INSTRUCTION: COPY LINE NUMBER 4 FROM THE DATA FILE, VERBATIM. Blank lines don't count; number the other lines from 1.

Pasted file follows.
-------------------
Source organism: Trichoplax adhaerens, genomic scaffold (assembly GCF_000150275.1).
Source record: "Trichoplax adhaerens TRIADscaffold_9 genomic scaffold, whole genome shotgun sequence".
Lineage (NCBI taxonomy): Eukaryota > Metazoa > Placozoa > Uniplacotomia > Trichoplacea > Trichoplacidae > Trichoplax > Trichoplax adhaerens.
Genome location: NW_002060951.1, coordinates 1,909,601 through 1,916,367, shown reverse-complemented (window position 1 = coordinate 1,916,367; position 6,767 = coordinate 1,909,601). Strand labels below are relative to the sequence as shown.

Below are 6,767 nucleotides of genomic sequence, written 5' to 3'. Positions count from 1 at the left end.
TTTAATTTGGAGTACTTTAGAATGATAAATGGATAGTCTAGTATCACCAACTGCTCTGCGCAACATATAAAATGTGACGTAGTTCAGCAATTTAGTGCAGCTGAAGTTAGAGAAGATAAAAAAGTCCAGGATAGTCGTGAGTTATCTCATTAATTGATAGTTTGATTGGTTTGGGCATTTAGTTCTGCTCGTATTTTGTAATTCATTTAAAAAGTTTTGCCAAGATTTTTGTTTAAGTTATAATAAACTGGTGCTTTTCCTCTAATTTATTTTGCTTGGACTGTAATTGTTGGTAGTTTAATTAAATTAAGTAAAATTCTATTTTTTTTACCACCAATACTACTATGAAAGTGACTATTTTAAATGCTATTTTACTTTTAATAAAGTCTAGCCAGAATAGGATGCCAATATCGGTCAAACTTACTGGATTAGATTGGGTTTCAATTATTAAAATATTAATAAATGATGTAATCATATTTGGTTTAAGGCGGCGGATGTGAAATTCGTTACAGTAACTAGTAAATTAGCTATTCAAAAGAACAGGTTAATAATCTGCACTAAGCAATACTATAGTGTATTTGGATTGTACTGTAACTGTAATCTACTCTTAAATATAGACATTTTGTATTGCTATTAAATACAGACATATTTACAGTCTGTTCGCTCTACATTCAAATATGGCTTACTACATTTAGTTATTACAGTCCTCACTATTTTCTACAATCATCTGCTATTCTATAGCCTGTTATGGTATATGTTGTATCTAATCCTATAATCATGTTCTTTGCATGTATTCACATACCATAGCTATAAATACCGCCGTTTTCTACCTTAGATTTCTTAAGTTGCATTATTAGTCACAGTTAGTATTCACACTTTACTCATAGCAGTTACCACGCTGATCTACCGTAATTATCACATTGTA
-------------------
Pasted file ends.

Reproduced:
Genome location: NW_002060951.1, coordinates 1,909,601 through 1,916,367, shown reverse-complemented (window position 1 = coordinate 1,916,367; position 6,767 = coordinate 1,909,601). Strand labels below are relative to the sequence as shown.